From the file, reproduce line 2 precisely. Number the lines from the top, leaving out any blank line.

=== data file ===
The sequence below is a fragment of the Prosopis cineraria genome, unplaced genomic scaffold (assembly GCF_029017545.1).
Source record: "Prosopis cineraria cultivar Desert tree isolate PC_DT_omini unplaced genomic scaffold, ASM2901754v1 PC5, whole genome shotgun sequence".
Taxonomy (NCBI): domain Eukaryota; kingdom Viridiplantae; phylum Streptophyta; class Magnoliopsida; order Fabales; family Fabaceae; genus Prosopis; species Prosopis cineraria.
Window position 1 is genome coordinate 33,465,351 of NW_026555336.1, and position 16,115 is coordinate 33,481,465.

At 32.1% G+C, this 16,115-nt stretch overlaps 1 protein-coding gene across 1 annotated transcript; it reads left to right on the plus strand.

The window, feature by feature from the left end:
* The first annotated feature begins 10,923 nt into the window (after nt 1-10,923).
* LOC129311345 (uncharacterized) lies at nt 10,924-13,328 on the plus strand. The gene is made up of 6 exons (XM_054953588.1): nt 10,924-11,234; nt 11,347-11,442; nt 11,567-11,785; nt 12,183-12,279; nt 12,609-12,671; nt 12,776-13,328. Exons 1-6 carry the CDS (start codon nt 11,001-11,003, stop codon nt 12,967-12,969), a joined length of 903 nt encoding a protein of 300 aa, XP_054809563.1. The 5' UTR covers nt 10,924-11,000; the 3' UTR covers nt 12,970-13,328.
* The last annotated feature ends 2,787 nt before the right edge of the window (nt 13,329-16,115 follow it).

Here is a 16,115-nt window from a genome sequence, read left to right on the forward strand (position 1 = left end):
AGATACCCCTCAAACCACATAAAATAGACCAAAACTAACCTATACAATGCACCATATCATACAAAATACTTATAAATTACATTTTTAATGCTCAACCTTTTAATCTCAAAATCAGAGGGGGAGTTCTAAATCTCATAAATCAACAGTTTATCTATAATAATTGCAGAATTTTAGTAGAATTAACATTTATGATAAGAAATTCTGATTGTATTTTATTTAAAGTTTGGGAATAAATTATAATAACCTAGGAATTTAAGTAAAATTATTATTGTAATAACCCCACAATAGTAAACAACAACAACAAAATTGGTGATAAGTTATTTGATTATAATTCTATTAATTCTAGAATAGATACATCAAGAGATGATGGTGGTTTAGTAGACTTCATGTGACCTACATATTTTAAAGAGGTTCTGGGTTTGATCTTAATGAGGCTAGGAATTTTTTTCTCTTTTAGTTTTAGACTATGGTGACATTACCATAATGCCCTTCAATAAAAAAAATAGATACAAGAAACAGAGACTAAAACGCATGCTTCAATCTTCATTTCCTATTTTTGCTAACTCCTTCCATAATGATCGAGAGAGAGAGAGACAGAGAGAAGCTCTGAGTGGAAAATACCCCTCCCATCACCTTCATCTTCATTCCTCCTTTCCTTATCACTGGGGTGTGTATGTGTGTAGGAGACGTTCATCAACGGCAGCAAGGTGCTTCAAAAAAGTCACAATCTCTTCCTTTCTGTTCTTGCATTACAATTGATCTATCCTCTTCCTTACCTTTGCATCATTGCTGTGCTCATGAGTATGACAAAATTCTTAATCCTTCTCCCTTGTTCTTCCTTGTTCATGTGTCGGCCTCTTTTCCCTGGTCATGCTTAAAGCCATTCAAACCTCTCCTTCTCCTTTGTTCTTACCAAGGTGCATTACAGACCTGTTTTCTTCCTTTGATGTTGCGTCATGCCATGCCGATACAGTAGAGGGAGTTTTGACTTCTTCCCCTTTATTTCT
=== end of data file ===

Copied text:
Source record: "Prosopis cineraria cultivar Desert tree isolate PC_DT_omini unplaced genomic scaffold, ASM2901754v1 PC5, whole genome shotgun sequence".